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What's So Great About Kissing?

A serious, tongue-tangling kiss triggers a whole spectrum of physiological processes that can boost your immunity and generally spruce up that body you work so hard to keep attractive.

The Bonding Power of Locking Lips

For man and animals, kissing is a bonding behavior, she says. "There are all kinds of social reasons that humans and animals kiss, and they don't all have to do with sex. Most cultures in the world do kiss sexually. [But some] peoples in South America, some in the Himalaya Mountains, do not kiss. They find it revolting to exchange saliva."

Kissing also engenders touch, often called "the mother of the senses, because of its power," says Fisher. "We know that massaging someone produces increased levels of oxytocin, which is a calming hormone. So there's every reason to think kissing is extremely calming, if you know the person well, or extremely stimulating if you are in love with somebody."

Studies of rodents -- voles, specifically -- have shown that oxytocin makes a mother vole become attached to its offspring, says Larry Young, PhD, professor of psychiatry in the Center for Behavioral Neuroscience at Emory University Medical School in Atlanta.

Whether a guy vole sticks around "afterward" seems to be driven by oxytocin, Young tells WebMD.

Prairie voles are the only vole species that mate for life; their genetic makeup drives them to produce satisfying amounts of oxytocin. On the other hand, mountain voles are loners and breed promiscuously; they produce virtually no oxytocin.

In humans, this translates into the bonding benefits of kissing, foreplay, every bit of touching you do.

Here's a tip: "One of most powerful releases of oxytocin is stimulation of the nipples," Young tells WebMD. It's the same biological mechanism that triggers milk flow during nursing. Sucking triggers oxytocin release, and thus the bond is created.

Humans, interestingly enough, are the only species that includes nipple stimulation in lovemaking, he adds.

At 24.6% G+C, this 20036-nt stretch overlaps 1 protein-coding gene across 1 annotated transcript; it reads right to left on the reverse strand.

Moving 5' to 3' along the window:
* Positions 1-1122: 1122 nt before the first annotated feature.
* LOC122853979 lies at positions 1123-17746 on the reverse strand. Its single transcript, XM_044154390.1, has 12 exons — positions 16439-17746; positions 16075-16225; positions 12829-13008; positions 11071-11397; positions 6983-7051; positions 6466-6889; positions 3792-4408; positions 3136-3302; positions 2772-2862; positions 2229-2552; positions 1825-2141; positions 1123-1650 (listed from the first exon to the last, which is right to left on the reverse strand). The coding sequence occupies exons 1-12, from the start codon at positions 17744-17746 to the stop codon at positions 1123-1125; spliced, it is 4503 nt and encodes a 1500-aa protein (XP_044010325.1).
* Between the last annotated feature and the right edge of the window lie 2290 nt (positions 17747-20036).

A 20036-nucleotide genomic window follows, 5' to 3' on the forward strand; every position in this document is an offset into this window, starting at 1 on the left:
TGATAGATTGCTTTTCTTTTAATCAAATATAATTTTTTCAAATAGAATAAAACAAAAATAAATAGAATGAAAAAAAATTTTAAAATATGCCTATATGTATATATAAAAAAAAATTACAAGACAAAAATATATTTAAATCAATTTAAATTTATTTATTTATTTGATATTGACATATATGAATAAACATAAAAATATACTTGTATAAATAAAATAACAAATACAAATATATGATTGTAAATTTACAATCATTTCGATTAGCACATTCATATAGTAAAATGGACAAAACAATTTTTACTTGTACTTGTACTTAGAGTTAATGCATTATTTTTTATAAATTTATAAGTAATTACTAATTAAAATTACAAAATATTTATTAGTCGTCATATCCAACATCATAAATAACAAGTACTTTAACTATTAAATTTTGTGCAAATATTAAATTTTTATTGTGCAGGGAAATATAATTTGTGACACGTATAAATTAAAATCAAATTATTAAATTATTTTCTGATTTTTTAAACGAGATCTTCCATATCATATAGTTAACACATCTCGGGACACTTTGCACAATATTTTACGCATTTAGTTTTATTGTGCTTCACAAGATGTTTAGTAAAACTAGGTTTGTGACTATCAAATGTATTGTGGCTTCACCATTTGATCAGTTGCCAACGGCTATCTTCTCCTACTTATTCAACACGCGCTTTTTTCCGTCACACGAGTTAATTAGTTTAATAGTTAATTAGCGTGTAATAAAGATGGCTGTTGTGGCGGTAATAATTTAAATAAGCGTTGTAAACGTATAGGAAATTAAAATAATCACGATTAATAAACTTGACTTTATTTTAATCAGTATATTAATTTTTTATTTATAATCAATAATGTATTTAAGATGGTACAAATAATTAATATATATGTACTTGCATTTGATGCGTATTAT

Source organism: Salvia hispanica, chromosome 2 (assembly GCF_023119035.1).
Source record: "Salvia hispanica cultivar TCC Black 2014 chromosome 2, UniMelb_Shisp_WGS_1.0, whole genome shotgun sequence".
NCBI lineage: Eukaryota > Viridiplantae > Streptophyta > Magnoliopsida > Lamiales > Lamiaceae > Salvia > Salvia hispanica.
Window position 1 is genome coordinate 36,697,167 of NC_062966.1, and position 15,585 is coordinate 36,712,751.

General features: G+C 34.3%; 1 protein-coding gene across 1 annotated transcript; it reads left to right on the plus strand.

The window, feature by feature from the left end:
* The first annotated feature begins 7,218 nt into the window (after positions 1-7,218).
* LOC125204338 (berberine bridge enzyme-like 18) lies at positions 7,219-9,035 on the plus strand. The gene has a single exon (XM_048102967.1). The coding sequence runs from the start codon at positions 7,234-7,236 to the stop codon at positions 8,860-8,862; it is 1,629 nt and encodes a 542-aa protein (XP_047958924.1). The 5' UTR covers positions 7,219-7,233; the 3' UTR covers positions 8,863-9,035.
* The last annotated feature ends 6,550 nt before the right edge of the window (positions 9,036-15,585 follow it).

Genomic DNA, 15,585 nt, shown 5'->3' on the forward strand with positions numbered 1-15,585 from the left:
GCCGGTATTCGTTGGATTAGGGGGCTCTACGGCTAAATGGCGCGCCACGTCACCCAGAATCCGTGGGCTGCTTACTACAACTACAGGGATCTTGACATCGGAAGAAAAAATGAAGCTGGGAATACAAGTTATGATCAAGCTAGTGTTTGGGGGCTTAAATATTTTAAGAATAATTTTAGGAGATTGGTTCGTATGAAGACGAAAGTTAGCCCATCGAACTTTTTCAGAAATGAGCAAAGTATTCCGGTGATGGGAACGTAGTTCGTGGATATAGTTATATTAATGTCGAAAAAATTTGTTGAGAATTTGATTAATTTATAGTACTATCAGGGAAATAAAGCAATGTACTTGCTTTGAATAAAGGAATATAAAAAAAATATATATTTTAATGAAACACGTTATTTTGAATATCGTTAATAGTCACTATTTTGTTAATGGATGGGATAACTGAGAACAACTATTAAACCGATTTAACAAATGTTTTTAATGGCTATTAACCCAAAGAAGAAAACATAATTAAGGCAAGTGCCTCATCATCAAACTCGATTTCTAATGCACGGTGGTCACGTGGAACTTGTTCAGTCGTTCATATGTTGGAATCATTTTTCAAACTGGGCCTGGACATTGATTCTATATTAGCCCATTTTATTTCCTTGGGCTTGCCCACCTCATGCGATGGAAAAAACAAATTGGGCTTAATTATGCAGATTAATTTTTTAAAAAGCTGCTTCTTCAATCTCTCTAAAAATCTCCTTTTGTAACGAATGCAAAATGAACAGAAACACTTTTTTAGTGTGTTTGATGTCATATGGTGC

Romance, Love -- or Lust?

That rush that sweeps through your body, during those particularly great kisses? Fisher knows it well.

"Kissing is contextual," she says. "A kiss can be wildly sexual, wildly romantic, or it can be deeply gratifying because it's an affirmation of attachment. Kissing somebody for the first time, rather than the 200th or 2,000th time, creates a situation of incredible novelty."

That rush you feel is probably from two natural stimulants -- dopamine and norepinephrine, Fisher says. "They tend to be activated when you get into a novel situation."

Fisher says there are three different stages one typically goes through:

  • lust -- the craving for sexual gratification
  • romantic love -- the feeling of giddiness, euphoria, sleeplessness, and loss of appetite when you meet a new love
  • attachment -- that sense of security you find with a with long-term partner.

"Each of these is associated with different chemical systems in the brain," says Fisher. Sex drive and lust are triggered by testosterone, in both men and women. Dopamine and norepinephrine kick in when romance begins. Oxytocin is a factor in at the attachment phase, bringing the sense of calm and peace you find with "the one."

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